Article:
- Brand associations
- International Journal of Marketing Semiotics
- Semiotics notes
- Content Analysis
- Multimodality, Social Semiotics & Advertising Analysis
- In the mix
- Branding reality principle in becoming
- Branding social movements, social collectives and social engineers
- DISRUPTIVE SEMIOTICS
Thursday, December 4, 2014
Wednesday, December 3, 2014
Lady Gaga’s celebrity DNA revolves around the notion of monstrosity, an extensively and multifariously researched concept in post-modern cultural studies. This study draws on biographical and archival visual data relating to the Gaga phenomenon with a focus on the relatively underexplored live-show, with view to elucidating what is really monstrous about Lady Gaga. The argumentation that is put forward by drawing largely on Deleuze & Guattari’s notion of monstrosity, as well as on their approach to the study of sign-systems that was deployed in Thousand Plateaus, is supportive of the position that monstrosity as sign seeks to appropriate the horizon of unlimited semiosis as radical alterity and openness to signifying possibilities. In this context it is argued that Gaga is a simulacrum of herself (supreme signifier) and at the same time a (dis)simulacrum or dissimulative (feigned) simulacrum. Gaga is monstrous for her community insofar as she demands of her fans to project their semiosic horizon onto her as simulacrum of infinite semiosis, albeit a simulacrum that, in (the) reality (principle), may only be evinced dissimulatively in a feigned manner as (dis)simulacrum. Pursuant to an extensive analysis of the linguistically unarticulated, yet multimodally considerably more insightful imagery from seminal live shows during 2011-2012, Gaga’s presumed monstrosity is ultimately rendered as more akin to hyperdifferentiation.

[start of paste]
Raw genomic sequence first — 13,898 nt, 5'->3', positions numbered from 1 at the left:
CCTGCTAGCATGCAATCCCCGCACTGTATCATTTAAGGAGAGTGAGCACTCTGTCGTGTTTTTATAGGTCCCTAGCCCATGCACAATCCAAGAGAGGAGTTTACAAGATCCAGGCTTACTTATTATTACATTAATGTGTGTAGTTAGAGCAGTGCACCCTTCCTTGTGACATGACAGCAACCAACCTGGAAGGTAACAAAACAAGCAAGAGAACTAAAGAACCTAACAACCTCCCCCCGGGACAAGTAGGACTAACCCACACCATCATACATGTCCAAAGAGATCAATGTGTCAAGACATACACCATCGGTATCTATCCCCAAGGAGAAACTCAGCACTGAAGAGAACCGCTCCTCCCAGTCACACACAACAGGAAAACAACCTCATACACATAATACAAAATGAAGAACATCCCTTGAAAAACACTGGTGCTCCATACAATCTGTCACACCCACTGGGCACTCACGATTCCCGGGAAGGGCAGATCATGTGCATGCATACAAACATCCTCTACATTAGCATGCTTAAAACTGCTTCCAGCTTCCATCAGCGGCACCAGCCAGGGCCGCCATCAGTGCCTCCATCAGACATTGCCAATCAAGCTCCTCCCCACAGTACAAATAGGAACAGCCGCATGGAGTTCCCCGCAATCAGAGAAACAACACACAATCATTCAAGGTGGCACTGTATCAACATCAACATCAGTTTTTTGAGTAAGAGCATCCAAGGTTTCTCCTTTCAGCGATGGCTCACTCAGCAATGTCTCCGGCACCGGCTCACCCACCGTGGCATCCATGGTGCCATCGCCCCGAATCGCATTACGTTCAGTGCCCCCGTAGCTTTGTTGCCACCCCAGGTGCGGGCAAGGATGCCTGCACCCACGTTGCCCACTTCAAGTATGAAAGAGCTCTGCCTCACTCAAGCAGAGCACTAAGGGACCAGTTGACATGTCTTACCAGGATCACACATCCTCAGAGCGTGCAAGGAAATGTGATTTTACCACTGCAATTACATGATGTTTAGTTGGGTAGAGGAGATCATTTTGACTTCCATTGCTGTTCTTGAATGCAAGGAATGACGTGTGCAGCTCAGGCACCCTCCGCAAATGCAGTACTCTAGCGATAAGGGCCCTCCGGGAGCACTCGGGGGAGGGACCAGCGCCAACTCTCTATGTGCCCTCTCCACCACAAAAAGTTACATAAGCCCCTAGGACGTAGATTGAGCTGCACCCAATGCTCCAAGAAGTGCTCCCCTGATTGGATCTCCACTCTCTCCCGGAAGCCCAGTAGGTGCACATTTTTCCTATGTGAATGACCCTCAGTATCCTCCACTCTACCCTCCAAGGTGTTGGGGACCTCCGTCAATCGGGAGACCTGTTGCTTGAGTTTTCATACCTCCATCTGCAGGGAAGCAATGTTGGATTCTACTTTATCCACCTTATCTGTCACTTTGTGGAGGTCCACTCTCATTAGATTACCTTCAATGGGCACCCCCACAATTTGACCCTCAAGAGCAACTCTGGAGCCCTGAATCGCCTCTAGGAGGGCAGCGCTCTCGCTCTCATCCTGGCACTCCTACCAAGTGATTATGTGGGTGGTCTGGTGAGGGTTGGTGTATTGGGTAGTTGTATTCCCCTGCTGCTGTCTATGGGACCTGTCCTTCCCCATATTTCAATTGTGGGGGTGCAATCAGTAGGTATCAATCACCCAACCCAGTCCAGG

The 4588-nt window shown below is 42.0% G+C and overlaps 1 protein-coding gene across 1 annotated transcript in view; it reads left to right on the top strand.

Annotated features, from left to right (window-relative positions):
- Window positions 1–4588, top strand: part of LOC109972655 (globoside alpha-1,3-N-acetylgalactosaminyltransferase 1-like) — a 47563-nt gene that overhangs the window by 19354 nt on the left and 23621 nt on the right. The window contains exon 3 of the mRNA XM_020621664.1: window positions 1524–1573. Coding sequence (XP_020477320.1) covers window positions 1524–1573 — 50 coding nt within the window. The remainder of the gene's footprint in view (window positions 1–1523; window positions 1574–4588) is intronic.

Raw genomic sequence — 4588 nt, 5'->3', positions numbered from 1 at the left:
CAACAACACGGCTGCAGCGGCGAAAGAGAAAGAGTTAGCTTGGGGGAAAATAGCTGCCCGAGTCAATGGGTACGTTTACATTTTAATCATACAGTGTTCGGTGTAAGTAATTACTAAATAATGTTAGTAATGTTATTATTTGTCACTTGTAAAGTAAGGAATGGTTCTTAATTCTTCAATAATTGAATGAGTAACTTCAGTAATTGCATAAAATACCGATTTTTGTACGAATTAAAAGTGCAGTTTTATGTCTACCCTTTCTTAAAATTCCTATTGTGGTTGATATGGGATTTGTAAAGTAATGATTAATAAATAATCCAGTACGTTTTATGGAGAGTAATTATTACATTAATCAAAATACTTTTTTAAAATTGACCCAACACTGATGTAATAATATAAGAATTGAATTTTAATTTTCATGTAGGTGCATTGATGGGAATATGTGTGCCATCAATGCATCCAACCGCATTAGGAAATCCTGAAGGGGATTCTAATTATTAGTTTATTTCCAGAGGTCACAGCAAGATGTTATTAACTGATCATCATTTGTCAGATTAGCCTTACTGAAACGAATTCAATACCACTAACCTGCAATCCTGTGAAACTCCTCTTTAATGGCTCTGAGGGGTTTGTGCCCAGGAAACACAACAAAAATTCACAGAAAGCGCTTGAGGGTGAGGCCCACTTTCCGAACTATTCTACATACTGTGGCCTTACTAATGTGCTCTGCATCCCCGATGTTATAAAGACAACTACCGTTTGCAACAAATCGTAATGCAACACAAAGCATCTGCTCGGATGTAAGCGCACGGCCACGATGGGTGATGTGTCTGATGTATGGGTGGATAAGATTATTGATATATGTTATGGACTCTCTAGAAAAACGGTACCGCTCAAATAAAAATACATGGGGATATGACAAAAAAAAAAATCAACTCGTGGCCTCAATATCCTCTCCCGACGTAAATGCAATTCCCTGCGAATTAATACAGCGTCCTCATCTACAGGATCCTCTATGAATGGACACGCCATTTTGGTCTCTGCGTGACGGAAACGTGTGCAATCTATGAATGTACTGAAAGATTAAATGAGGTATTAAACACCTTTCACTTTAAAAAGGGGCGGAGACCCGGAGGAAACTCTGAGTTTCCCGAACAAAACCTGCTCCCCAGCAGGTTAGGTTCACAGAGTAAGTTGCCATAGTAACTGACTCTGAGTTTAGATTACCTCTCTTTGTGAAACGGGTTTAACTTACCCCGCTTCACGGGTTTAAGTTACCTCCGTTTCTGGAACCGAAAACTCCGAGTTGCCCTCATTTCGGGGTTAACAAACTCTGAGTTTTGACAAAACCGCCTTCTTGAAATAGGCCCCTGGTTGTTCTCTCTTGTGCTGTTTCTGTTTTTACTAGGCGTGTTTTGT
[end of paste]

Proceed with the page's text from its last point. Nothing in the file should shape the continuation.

Keywords: monstrosity, sign systems, flows of intensity, territorialization, Lady Gaga